LEGO SOAPS – MINECRAFT LEGO SOAPS – LEGO MEN SOAP
So, it’s spring (yay!) and I thought this project will be fun for all – kids and adults. My LEGO soaps are very popular and always sell out (or nearly). They are small, and not expensive (I sell the 8 tip ‘bricks’ 2 for $1) or make different sized gift bags for $5. These are perfect for birthday gift loot bags, they fit perfectly into homemade Christmas crackers or stockings (a great filler that’s useful and a bit different), and are awesome for short going away trips. Because they are easy to make (and cheap), they are a perfect fundraising project for daycares and schools too! Or just small kids like me who would like to sell them at local markets.
What you’ll need:
- Base: Melt and Pour.
has some new very exciting bases (SLS and SLSA free!) besides the clear and
white, like with Argan oil, Triple Butter (a blend of Shea Butter, Cocoa and
Mango butters), Carrot Cucumber and Aloe – make sure you check them all out!
- Colours (for soap NOT food colours or paints!). There
are lots of options from liquid colours (you’ll only need a drop or two!) to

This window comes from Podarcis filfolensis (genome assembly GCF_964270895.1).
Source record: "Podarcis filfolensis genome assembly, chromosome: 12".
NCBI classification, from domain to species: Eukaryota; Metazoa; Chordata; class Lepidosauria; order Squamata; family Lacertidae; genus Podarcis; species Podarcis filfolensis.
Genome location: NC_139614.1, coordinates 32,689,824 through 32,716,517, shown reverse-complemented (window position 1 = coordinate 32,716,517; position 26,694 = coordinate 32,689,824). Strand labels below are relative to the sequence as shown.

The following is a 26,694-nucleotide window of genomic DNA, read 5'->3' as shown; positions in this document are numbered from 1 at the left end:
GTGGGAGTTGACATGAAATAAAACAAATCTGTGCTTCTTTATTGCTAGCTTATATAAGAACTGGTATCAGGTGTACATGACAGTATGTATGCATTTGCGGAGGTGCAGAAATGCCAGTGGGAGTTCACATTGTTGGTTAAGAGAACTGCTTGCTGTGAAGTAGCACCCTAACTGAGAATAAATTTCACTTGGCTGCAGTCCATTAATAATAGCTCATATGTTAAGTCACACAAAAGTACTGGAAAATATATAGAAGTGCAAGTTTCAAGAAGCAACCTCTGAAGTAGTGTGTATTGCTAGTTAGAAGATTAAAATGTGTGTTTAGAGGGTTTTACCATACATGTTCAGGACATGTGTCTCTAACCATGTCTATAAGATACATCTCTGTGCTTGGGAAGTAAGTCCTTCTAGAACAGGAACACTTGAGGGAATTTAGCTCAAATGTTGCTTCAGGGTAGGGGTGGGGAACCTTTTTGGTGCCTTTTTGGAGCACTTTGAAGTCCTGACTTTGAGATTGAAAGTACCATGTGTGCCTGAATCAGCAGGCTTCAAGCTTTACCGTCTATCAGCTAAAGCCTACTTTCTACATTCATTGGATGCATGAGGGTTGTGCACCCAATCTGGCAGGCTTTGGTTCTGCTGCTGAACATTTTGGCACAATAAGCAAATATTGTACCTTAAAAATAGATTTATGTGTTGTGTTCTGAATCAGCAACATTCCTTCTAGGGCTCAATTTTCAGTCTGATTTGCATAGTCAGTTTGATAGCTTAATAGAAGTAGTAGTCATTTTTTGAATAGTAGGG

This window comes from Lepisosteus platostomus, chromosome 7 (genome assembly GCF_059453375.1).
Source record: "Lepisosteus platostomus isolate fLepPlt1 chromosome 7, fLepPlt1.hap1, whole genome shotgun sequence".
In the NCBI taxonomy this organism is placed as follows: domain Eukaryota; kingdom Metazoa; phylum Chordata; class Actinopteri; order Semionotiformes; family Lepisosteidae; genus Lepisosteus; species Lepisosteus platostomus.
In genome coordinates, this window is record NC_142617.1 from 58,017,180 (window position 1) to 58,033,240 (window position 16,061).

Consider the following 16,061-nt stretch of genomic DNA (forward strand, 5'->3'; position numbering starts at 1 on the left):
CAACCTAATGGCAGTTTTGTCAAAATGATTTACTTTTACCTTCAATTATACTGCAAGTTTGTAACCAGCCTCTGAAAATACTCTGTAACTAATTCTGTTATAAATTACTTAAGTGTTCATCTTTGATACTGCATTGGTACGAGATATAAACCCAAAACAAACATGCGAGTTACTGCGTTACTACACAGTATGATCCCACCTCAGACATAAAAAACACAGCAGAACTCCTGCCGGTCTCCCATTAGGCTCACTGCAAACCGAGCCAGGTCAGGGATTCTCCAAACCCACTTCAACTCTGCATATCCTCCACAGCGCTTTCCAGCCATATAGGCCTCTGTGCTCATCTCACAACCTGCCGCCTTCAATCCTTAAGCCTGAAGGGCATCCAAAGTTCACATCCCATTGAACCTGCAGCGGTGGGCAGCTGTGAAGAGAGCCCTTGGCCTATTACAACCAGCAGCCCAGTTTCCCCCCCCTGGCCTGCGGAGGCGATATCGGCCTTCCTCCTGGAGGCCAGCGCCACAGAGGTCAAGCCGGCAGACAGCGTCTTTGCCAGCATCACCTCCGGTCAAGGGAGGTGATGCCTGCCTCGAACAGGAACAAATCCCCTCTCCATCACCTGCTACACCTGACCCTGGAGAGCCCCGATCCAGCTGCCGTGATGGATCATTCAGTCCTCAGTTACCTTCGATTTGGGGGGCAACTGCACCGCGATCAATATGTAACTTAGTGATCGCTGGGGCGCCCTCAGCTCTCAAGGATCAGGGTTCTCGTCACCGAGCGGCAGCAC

natural mica powders (these add great sheen especially in a transparent base).
I am trying the NEW Neon colours and some oxides in this project too.
- Scent. I prefer to use pure essential oils like
Lavender and Sweet Orange essential oil. But Seabreeze, Strawberry and Vanilla
are a favourite too!
- Some isopropyl alcohol in a squirt bottle (I use an empty
hair oil spray bottle). This stuff is magic (and great to clean flat TVs and
electronics, Mums and Dads).
- Microwave and microwaveable jug
- Soap cutter – you can use the ‘wavy one’, or if you
don’t have one you can use a stainless steel dough scraper. This one will cut
through the base easily but you won’t cut yourself. Please do not use a knife
to cut the soap – it will get slippery and you will hurt yourself!
- Cling wrap that is OK to use in the microwave *
- Small spatula (I like to use silicon)
- Moulds – I just LOVE the new LEGO mould (make sure you
get a spare one for making ice cubes or chocolates or other fun things)
- Gift bags/cello bags/small boxes/toilet roll centre
(for Christmas crackers) or organza gift bags/loot bags.
* You don’t have to use the microwave; you can use the ‘double boiler’ method, but I think for kids the microwave is easy to use and safe if you follow the basic instructions. I have been making soaps by myself since I was 7 years old. You can use the double boiler to melt your soap if you prefer.
Now that you have all your ingredients and equipment ready, just put a smile on and you are ready to go!
1. Cut your chosen Melt and Pour base
into smaller chunks (similar in size) using a soap cutter/dough scraper (NOT a
2. Place the chunks into a microwafe-safe jug (you can use a bowl but it makes it so much easier to use a jug – because you will be pouring it from the jug straight into the mould)
3. Cover with cling film. Why? This stops the soap from evaporating.